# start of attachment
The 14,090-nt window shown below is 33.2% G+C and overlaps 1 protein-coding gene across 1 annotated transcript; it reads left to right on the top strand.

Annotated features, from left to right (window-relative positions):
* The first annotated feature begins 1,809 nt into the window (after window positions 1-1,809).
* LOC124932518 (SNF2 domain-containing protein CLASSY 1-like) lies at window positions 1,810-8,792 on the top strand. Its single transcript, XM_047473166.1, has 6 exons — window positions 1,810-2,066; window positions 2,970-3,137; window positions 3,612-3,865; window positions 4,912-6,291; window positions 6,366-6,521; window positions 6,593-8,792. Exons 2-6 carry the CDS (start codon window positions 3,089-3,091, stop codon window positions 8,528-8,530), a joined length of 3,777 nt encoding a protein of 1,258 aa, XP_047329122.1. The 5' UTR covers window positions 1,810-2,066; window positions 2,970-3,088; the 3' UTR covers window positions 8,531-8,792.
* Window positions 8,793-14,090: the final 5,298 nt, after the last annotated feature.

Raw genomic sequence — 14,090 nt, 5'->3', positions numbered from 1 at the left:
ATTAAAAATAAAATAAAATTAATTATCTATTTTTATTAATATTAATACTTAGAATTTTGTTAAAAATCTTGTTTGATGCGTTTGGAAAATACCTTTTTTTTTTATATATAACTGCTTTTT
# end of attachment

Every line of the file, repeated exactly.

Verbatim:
The 14,090-nt window shown below is 33.2% G+C and overlaps 1 protein-coding gene across 1 annotated transcript; it reads left to right on the top strand.

Annotated features, from left to right (window-relative positions):
* The first annotated feature begins 1,809 nt into the window (after window positions 1-1,809).
* LOC124932518 (SNF2 domain-containing protein CLASSY 1-like) lies at window positions 1,810-8,792 on the top strand. Its single transcript, XM_047473166.1, has 6 exons — window positions 1,810-2,066; window positions 2,970-3,137; window positions 3,612-3,865; window positions 4,912-6,291; window positions 6,366-6,521; window positions 6,593-8,792. Exons 2-6 carry the CDS (start codon window positions 3,089-3,091, stop codon window positions 8,528-8,530), a joined length of 3,777 nt encoding a protein of 1,258 aa, XP_047329122.1. The 5' UTR covers window positions 1,810-2,066; window positions 2,970-3,088; the 3' UTR covers window positions 8,531-8,792.
* Window positions 8,793-14,090: the final 5,298 nt, after the last annotated feature.

Raw genomic sequence — 14,090 nt, 5'->3', positions numbered from 1 at the left:
ATTAAAAATAAAATAAAATTAATTATCTATTTTTATTAATATTAATACTTAGAATTTTGTTAAAAATCTTGTTTGATGCGTTTGGAAAATACCTTTTTTTTTTATATATAACTGCTTTTT